East Riding of Yorkshire Council’s planning committee yesterday narrowly approved developer Sewell Group’s proposal for a mixed-use commercial development, featuring its own on-site energy supply, on the former aerodrome site.
However, the scheme must now be referred to the secretary of state who could decide to consider it himself, the council said.
The outline application for the Yorkshire Energy Park was approved by six to five votes after members of the committee were swayed by the 4,000 jobs boost the developers claim the scheme could generate.
Sewell is proposing to build on about half of the site, some 43 hectares, much of which is currently used for pasture and is located less than a kilometre from the border between East Riding and Hull councils.
The centrepiece of the scheme is a 24-hectare business park, earmarked for a mix of light industry, storage and distribution together with research and development space.
The other major proposed use is a 2.9-hectare data centre, housed in three halls. The data centre and business park would be powered by an on-site gas fuel cell with associated batteries.
The application also includes two 20MW gas fired peaking plants which are designed to export electricity to the National Grid.
Other proposed uses include a 2.7ha education and research campus together, a sports centre and 11 football pitches plus a 33-hectare "ecological mitigation zone" on the eastern site of the site.
However officers recommended refusal for the scheme on the grounds that it is located in an area of open countryside that is safeguarded against development in the adopted East Riding Local Plan.
In addition, the site is not one of the plan’s identified employment allocations, according to the report presented by officers to the committee.
While acknowledging that the developers have sought to minimise the scheme’s impact, the report concludes that it would eat into a "significant amount" of the "key open area" separating Hull from the neighbouring hamlet of Saltend.
Officers added that the scheme's potential jobs would be "equally well" delivered on the key employment locations already allocated in East Riding’s local plan.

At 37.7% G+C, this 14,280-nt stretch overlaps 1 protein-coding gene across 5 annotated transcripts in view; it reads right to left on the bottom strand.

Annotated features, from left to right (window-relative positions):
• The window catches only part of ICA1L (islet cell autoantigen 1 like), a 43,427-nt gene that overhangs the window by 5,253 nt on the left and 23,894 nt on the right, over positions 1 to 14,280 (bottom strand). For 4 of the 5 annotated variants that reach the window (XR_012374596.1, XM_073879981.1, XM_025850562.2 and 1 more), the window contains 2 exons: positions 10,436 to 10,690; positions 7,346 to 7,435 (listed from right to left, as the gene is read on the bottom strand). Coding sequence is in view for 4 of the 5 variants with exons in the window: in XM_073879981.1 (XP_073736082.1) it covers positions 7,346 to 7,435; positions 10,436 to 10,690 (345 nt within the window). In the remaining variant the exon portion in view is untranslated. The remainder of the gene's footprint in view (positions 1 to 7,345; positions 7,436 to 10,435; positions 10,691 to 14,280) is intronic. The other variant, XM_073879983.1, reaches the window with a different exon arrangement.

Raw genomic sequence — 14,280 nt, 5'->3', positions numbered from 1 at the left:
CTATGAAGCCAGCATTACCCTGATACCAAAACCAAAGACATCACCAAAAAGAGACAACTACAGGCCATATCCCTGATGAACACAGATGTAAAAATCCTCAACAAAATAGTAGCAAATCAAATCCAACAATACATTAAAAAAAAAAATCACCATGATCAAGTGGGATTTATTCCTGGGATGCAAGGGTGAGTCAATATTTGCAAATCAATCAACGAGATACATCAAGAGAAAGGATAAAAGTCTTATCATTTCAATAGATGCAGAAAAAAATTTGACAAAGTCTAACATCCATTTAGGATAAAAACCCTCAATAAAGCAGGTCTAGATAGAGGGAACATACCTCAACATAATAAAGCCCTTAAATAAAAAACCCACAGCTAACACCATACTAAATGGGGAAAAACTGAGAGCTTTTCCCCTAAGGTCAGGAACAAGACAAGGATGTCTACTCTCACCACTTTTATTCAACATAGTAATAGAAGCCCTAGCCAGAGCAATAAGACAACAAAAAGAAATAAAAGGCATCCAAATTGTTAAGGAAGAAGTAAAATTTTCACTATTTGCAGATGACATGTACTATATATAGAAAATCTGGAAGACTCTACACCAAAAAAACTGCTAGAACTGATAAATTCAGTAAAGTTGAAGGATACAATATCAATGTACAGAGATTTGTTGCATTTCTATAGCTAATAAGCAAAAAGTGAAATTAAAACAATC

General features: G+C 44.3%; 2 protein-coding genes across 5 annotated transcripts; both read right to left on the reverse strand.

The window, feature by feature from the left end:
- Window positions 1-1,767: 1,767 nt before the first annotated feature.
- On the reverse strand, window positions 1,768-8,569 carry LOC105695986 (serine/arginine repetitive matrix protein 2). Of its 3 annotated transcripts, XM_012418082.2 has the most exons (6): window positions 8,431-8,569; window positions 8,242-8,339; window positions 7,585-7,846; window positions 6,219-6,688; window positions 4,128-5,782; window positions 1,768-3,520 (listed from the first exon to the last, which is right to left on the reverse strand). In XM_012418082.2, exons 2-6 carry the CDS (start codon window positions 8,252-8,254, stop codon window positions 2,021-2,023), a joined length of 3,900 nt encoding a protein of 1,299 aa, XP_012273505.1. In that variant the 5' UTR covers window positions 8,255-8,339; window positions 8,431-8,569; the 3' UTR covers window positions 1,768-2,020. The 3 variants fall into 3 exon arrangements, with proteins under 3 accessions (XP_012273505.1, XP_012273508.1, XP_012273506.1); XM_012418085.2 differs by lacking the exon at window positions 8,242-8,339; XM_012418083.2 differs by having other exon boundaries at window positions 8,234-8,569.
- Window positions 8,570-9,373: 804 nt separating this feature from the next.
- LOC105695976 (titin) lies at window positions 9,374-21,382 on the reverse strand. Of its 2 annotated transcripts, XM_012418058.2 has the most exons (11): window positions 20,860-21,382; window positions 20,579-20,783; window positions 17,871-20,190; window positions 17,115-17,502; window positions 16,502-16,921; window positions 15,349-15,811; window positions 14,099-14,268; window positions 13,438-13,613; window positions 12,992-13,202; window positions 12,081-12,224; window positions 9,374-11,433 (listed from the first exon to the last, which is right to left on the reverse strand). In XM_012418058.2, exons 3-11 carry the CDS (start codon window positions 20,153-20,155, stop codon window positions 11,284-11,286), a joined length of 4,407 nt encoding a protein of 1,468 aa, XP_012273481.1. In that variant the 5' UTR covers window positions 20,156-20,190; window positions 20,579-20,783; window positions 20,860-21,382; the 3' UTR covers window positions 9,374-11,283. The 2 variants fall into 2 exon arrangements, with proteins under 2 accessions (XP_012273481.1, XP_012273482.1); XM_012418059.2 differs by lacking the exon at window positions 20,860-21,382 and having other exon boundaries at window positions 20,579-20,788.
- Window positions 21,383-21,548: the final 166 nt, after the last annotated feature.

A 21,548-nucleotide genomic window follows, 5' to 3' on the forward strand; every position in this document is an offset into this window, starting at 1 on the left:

But the report says the applicant had not demonstrated that there is a specified end user, which is the local plan’s test for allowing substantial employment development that cannot be accommodated on sites already designated for such uses.
Commenting on the committee’s decision, Alan Menzies, East Riding’s director of planning and regeneration, said: "The principal reason for the decision was the overwhelming economic benefits, which outweighed in the view of the majority of the planning committee members the fact that the site was not allocated for employment use."
According to the counci, as the decision is a departure from the local plan, it will be referred by East Riding to the housing and communities secretary, who will decide whether to call it in for a public inquiry.
Sewell has claimed that the scheme, which they say is worth £200 million, is backed by bluechip companies including EON, IBM and Vodafone.
Yorkshire Energy Park Project Director Claire Harrison said: "We have listened, responded and worked incredibly hard to develop a scheme which benefits the community.
"We are glad the committee recognised this and approved the plans. We look forward to working with both local authorities, our partners, end users and, importantly, local residents in creating this flagship scheme for the Humber in the heart of the UK’s Energy Estuary."